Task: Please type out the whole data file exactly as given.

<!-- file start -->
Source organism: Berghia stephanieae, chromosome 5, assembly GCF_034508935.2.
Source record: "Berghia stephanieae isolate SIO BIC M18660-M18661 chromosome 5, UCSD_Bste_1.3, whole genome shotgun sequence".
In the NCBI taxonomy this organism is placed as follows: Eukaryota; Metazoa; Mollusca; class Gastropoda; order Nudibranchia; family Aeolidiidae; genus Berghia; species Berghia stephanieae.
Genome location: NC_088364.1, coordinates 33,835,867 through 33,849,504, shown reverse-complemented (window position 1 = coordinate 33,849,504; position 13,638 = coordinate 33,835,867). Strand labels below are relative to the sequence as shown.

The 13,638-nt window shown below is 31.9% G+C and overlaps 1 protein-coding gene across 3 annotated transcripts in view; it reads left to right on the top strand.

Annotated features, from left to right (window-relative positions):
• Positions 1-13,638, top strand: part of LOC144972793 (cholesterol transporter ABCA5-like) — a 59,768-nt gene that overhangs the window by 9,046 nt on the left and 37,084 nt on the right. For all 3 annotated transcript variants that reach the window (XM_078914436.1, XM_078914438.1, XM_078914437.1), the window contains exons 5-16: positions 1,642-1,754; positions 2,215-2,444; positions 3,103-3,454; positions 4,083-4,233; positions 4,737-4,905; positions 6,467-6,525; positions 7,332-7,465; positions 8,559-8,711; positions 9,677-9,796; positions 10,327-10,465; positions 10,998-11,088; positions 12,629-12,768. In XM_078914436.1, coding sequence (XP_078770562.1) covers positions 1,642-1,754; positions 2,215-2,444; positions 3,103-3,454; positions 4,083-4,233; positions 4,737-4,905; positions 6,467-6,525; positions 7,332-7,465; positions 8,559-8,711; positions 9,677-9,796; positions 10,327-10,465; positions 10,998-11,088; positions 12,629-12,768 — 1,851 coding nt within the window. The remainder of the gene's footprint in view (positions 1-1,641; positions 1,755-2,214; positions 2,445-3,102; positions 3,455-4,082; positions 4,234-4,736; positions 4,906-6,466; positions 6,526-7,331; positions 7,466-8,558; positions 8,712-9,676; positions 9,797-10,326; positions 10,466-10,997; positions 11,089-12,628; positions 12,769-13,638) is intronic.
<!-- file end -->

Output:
Source organism: Berghia stephanieae, chromosome 5, assembly GCF_034508935.2.
Source record: "Berghia stephanieae isolate SIO BIC M18660-M18661 chromosome 5, UCSD_Bste_1.3, whole genome shotgun sequence".
In the NCBI taxonomy this organism is placed as follows: Eukaryota; Metazoa; Mollusca; class Gastropoda; order Nudibranchia; family Aeolidiidae; genus Berghia; species Berghia stephanieae.
Genome location: NC_088364.1, coordinates 33,835,867 through 33,849,504, shown reverse-complemented (window position 1 = coordinate 33,849,504; position 13,638 = coordinate 33,835,867). Strand labels below are relative to the sequence as shown.

The 13,638-nt window shown below is 31.9% G+C and overlaps 1 protein-coding gene across 3 annotated transcripts in view; it reads left to right on the top strand.

Annotated features, from left to right (window-relative positions):
• Positions 1-13,638, top strand: part of LOC144972793 (cholesterol transporter ABCA5-like) — a 59,768-nt gene that overhangs the window by 9,046 nt on the left and 37,084 nt on the right. For all 3 annotated transcript variants that reach the window (XM_078914436.1, XM_078914438.1, XM_078914437.1), the window contains exons 5-16: positions 1,642-1,754; positions 2,215-2,444; positions 3,103-3,454; positions 4,083-4,233; positions 4,737-4,905; positions 6,467-6,525; positions 7,332-7,465; positions 8,559-8,711; positions 9,677-9,796; positions 10,327-10,465; positions 10,998-11,088; positions 12,629-12,768. In XM_078914436.1, coding sequence (XP_078770562.1) covers positions 1,642-1,754; positions 2,215-2,444; positions 3,103-3,454; positions 4,083-4,233; positions 4,737-4,905; positions 6,467-6,525; positions 7,332-7,465; positions 8,559-8,711; positions 9,677-9,796; positions 10,327-10,465; positions 10,998-11,088; positions 12,629-12,768 — 1,851 coding nt within the window. The remainder of the gene's footprint in view (positions 1-1,641; positions 1,755-2,214; positions 2,445-3,102; positions 3,455-4,082; positions 4,234-4,736; positions 4,906-6,466; positions 6,526-7,331; positions 7,466-8,558; positions 8,712-9,676; positions 9,797-10,326; positions 10,466-10,997; positions 11,089-12,628; positions 12,769-13,638) is intronic.